Oil prices slump as dollar rallies
Oil prices slumped Tuesday as the dollar pushed the euro to fresh lows, while the market also tracked geopolitical tensions in the crude-rich Middle East.
US benchmark West Texas Intermediate for delivery in April slid $1.31 to $48.69 a barrel.
Brent North Sea crude for April tumbled $1.73 to $56.80 a barrel.
The euro tumbled Tuesday towards a 12-year dollar low, hit by eurozone stimulus, growing US rate hike speculation and Greek debt concerns, dealers said.
The European single currency sank to $1.0697 -- the lowest level since mid-April 2003. The region's stock markets also slumped, with London's FTSE 100 closing down 2.52 percent as shares in energy groups crashed on sliding oil prices.
A stronger dollar meanwhile makes oil priced in the US unit more expensive for buyers using weaker currencies, denting demand and pushing prices lower.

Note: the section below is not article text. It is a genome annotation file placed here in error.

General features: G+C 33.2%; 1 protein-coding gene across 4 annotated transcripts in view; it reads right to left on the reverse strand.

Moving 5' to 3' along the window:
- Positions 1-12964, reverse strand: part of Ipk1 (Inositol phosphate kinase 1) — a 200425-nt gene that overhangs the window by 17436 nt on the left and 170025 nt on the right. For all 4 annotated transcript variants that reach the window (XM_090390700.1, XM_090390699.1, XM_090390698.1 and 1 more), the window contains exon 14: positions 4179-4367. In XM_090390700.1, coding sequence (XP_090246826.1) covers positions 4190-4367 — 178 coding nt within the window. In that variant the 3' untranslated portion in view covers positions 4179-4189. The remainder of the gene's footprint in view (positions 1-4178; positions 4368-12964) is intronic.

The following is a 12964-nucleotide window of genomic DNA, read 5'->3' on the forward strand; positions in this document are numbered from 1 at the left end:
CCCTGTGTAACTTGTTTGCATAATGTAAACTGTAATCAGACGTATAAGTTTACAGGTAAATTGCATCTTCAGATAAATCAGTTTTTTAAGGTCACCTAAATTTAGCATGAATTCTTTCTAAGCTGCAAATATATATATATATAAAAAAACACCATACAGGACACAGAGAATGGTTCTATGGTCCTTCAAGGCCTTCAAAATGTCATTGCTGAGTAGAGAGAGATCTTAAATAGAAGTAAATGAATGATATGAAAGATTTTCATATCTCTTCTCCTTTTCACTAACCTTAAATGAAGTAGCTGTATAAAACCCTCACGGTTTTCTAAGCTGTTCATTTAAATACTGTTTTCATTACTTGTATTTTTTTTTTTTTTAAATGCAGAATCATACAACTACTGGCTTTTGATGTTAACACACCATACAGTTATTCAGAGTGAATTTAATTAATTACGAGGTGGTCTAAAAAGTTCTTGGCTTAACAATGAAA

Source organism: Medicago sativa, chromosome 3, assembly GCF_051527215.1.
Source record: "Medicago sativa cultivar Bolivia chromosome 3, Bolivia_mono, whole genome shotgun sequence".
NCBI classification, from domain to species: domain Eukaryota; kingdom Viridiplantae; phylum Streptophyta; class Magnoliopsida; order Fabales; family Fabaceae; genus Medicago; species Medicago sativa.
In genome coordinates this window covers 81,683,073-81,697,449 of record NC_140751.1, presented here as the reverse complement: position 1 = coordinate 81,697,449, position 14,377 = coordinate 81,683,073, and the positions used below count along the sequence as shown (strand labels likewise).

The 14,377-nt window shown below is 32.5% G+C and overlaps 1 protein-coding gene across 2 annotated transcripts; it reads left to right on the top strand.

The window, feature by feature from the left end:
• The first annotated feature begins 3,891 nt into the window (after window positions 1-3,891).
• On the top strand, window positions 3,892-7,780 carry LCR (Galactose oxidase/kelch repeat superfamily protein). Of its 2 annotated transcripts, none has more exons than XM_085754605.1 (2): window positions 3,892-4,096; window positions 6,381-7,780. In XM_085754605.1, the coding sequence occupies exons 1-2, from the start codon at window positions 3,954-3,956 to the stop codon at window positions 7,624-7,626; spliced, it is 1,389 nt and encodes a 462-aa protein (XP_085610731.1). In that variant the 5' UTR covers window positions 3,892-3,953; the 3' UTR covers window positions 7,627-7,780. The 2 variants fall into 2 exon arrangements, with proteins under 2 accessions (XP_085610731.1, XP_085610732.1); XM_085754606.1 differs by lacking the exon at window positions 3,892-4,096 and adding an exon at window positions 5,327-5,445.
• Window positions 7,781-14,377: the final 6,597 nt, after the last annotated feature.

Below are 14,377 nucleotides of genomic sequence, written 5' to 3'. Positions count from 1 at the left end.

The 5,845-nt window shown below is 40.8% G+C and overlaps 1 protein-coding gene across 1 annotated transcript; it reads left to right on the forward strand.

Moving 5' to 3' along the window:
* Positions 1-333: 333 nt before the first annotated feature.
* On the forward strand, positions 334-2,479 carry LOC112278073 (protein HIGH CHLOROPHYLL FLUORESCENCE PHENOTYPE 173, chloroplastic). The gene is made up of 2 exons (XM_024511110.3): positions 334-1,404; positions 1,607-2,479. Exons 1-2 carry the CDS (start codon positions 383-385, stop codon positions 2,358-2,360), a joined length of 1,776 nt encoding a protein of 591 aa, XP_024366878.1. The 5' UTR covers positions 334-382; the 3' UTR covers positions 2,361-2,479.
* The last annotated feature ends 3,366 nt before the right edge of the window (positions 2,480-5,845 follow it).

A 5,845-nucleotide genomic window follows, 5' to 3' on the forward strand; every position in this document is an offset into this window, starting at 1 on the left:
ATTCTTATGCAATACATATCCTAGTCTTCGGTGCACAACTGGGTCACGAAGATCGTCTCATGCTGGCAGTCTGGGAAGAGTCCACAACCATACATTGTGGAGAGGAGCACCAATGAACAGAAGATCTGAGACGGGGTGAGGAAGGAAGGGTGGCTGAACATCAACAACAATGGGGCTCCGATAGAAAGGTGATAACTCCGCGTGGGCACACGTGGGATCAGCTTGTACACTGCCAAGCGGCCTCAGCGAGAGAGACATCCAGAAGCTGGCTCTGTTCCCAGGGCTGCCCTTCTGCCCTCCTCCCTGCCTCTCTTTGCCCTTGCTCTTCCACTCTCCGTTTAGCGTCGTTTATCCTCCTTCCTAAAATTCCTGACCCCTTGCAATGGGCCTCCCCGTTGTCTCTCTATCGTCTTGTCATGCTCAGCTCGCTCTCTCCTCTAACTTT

Supporting crude prices was unrest in Libya between rival militias and the emergence there of the Islamic State group, analysts said.
Fighting in the north African state, a member of the OPEC oil-producing cartel, has seen output reduced from a high of almost 1.5 million barrels a day to 150,000, according to analysts.
Iraq, another OPEC member, is also battling jihadists who spearheaded a sweeping offensive in June that overran large areas north and west of Baghdad.
Singapore's United Overseas Bank said oil remained under pressure as a stronger US dollar was "offsetting geopolitical tensions and the threat of output cuts in Libya and Iraq".
© 2015 AFP